This book addresses the critical issue of how and why European universities are changing and learning to compete. Anglo-Saxon universities particularly in the US, the UK and Australia have long been subject to, and responded to, market-based competition in higher education. The authors argue that Continental and Nordic universities and higher education institutes are now facing similar pressures that are leading to a structural transformation of the university sector.
Four important themes are addressed, namely `Emergent Strategies', `Diversification and Specialization', `Rethinking University-Industry Relations' and `Reflections'. Contributors include Luke Georghiou writing about the merger between The Victoria University of Manchester and UMIST; Andrea Bonaccorsi writing about differentiation in higher education; and Maryann Feldman writing about American technology transfer. Thus, the book provides a timely and critical reflection on what happens, as European universities transform from government-funded social institutions to become knowledge businesses operating in a competitive regime.
This study will appeal to a broad audience of researchers, academics and policymakers with an interest in understanding the major transformations universities are currently undergoing. Regardless of whether one believes that increasing competition has positive or negative effects, the changes will undoubtedly affect both academics and students. These transformations will also influence the ability of nations to compete in the global knowledge society.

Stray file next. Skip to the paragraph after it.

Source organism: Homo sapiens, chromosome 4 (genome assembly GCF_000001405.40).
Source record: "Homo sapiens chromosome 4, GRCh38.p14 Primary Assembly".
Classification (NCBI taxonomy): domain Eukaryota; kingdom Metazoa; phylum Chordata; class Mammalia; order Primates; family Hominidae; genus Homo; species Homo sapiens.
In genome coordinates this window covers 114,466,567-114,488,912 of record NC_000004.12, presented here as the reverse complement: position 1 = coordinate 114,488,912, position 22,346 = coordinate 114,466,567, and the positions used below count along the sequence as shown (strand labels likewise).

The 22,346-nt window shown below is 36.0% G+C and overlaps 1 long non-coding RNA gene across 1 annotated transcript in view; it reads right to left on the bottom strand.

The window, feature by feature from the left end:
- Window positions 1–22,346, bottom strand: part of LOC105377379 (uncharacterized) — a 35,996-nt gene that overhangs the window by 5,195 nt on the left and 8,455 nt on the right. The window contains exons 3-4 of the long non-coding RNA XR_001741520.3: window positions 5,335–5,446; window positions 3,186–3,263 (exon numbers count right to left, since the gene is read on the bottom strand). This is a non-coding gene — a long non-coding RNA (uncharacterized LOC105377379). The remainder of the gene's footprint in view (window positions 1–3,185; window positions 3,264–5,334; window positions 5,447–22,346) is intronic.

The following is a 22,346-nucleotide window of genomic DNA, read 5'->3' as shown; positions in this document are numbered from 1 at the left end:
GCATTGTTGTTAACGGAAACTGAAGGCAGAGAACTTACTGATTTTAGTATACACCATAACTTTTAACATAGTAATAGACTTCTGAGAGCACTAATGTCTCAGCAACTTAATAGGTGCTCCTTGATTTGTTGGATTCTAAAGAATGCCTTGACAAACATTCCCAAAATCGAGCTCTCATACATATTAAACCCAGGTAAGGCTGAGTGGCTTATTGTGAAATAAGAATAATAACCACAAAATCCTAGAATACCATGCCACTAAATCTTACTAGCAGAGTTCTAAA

Edited by Maureen McKelvey, Professor of Industrial Management, School of Business, Economics and Law, University of Gothenburg and Magnus Holmen, School of Business, Engineering and Science, Halmstad University, Sweden
Contents: Preface 1. Introduction Maureen McKelvey and Magnus Holmen 2. Exploring University Alliances and Comparable Academic Cooperation Structures Enrico Deiaco, Ana M. Gren and Goeran Melin 3. Strategy to Join the Elite: Merger and the 2015 Agenda at the University of Manchester Luke Georghiou 4. Large-scale International Facilities within the Organization: MAX Lab within Lund University Olof Hallonsten and Mats Benner 5. Division of Academic Labour is Limited by the Size of the Market. Strategy and Differentiation of European Universities in Doctoral Education Andrea Bonaccorsi 6. Polarization of the Swedish University Sector: Structural Characteristics and Positioning Daniel Ljungberg, Mattias Johansson and Maureen McKelvey 7. The American Experience in University Technology Transfer Maryann P. Feldman and Shiri M. Breznitz 8. Academic Patenting in Europe: Evidence on France, Italy and Sweden from the KEINS Database Francesco Lissoni, Patrick Llerena, Maureen McKelvey and Bulat Sanditov 9. The Forgotten Individuals: Attitudes and Skills in Academic Commercialization in Sweden Mats Magnusson, Maureen McKelvey and Matteo Versiglioni 10. Elite European Universities and the R&D Subsidiaries of Multinational Enterprises Anders Brostroem, Maureen McKelvey and Christian Sandstroem 11. Running the Marathon William B. Cowan, Robin Cowan and Patrick Llerena 12. What Does it Mean Conceptually that Universities Compete? Enrico Deiaco, Magnus Holmen and Maureen McKelvey 13. From Social Institution to Knowledge Business Enrico Deiaco, Magnus Holmen and Maureen McKelvey Index